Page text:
With the Highland Council set to debate again the question of a Tourist Tax, many hoteliers and B&B owners are eagerly awaiting the outcome. If the Council go for it, they won’t be the first. Edinburgh City Council have already voted to impose a £1 a night Transient Visitor Levy, a move which they believe will generate £11 million a year for the city.
That money, Edinburgh say, will be used to increase spending where tourism puts the city’s infrastructure under strain. Crucially, they are pointing out that this is not a tax on business, it is a tax on tourists.
Clearly, I am not a tourist business, nor have I ever run one. But I am a tourist, and regularly, when travelling abroad, I am asked to pay a modest tourist levy, maybe €1, for every night I am staying in a hotel. That charge is always something I am fully aware of and am expecting to pay before I go – it’s usually asked for when I check in, before I get the keys to my room.
And so what? What can you buy for €1 these days? An espresso? Perhaps. A newspaper? Probably not. In the context of my overall holiday bill it’s a drop in the ocean. Frankly, if I can’t afford to pay it, I should be questioning whether I can afford to be going on holiday at all. Never once have I decided to go elsewhere when I have realised that a weekend break will cost the price of a round of drinks more than I was expecting.
The Federation of Small Businesses polled their members about Tourist Tax earlier this year and 73% of the Highland Businesses who responded were against it. They said it would have a damaging impact on businesses and would push visitors elsewhere. A spokesperson for FSB said that taxing visitors to ‘shore up budgets’ would threaten the existence of communities which depend on tourism.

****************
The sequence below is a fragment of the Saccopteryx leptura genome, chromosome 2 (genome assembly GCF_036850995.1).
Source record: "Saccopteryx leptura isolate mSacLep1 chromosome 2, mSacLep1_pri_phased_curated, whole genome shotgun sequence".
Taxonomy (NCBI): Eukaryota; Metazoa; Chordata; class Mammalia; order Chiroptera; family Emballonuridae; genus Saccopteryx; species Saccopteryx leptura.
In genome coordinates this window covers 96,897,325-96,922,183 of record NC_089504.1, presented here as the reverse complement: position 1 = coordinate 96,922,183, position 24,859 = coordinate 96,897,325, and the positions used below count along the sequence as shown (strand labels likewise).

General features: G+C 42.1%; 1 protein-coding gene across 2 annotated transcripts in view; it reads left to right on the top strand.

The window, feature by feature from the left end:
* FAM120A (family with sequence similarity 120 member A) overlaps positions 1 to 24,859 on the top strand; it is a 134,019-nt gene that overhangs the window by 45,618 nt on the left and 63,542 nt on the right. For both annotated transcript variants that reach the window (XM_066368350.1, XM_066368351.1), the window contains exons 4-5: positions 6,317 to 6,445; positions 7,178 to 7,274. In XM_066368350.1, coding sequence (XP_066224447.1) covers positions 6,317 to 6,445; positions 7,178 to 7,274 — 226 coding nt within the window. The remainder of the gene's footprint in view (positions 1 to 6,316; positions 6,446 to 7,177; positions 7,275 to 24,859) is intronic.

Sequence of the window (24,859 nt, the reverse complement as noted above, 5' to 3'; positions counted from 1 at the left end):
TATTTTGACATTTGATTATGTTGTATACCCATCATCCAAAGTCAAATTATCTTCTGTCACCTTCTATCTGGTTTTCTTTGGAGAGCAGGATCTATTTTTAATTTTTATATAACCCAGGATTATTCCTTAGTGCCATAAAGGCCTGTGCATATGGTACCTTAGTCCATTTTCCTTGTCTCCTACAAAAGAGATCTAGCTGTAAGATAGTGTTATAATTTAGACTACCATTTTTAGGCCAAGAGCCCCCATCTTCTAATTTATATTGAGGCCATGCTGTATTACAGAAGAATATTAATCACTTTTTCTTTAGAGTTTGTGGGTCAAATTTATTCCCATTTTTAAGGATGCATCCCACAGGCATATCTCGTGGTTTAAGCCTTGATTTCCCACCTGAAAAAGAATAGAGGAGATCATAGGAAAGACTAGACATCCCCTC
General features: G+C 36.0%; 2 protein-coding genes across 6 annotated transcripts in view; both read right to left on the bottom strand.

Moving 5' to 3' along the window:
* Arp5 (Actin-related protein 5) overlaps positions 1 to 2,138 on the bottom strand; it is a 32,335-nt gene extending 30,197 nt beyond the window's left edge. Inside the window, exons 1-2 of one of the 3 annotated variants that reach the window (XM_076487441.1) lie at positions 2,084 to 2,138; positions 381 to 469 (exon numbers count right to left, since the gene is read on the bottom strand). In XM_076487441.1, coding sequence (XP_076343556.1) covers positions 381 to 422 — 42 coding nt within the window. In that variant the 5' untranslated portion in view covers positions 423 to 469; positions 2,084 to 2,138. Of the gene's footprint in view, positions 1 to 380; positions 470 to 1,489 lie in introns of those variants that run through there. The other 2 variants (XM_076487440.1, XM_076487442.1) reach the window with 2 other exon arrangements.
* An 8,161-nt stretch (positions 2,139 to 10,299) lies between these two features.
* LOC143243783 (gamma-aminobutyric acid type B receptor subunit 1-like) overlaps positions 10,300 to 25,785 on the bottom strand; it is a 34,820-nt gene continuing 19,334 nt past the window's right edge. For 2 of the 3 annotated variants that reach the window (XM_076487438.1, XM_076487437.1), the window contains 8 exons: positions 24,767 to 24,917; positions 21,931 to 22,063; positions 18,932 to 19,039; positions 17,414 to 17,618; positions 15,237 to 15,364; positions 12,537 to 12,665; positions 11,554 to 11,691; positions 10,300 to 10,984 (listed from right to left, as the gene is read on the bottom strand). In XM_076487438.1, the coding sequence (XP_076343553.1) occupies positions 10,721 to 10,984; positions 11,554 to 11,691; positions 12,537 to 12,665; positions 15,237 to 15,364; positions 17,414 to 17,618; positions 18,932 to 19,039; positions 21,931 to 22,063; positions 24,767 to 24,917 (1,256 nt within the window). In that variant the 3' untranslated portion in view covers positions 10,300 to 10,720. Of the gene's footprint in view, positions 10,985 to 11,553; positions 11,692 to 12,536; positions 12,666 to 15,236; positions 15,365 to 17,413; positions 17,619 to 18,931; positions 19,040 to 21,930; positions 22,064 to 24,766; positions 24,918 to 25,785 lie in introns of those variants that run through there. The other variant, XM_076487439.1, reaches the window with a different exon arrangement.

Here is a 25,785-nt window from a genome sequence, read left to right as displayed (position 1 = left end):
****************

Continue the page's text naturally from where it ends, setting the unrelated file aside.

Really? I doubt it. Would visitors to the Highlands seriously be deterred from coming here by an additional £1 per night? I can’t see it – not when, as reported in the past few months, the costs of hotel rooms, particularly in Inverness, have exceeded those in Edinburgh. If visitors are prepared to pay £305 for a double room in a 4-star Inverness hotel this Saturday night (I checked the price online, seeking to book ten days in advance) then surely, they would pay £306? Could it be that the real resistance from tourist businesses is that they don’t want to bear the costs of administering it?
Tourism numbers are up – hooray! Visitor numbers to Inverness Castle in July are up 28.5% on the same month last year. The numbers of visitors coming to the Highlands via Inverness airport has never been higher, and if the accents and healthy pallor of my fellow passengers on the crowded Scotrail trains to the Highlands are anything to go by, they are arriving in their droves by rail as well.
I have no idea how many hotel, B&B, hostel and bunkhouse beds there are in the Highlands, but there must be tens of thousands. If each of these beds is slept in every night for even half of the year… Well that adds up to an awful lot of money.
Who would administer the tourist tax? The obvious answer would be for hotels and B&Bs to pay it to Highland Council. Just think of the dent in the Council’s budget deficit that money would make! Could we get these dreaded potholes filled once and for all? Could we get proper car parks, rubbish bins and toilet facilities at beauty spots, and stop the roads being clogged up by tourists parking in passing places to get that Instagram pic?
The Highlands and Moray are beautiful. No wonder we live here, and no wonder tourists want to come. And they are welcome – we need them. But it’s you and me, the people who live here all year round, who are having to shoulder the cost of the additional strain that tourists put on our local services. The Highland Council would warmly welcome this additional income – they have said as much. It would take the strain off already stretched budgets, and – who knows? – might even mean more money left in the pot for education, social services and – yes – those flaming potholes. I hope they have the courage of their convictions and follow Edinburgh City Council’s example.
What can you buy for £1? Not much. But add those pounds all together? Now you’re talking.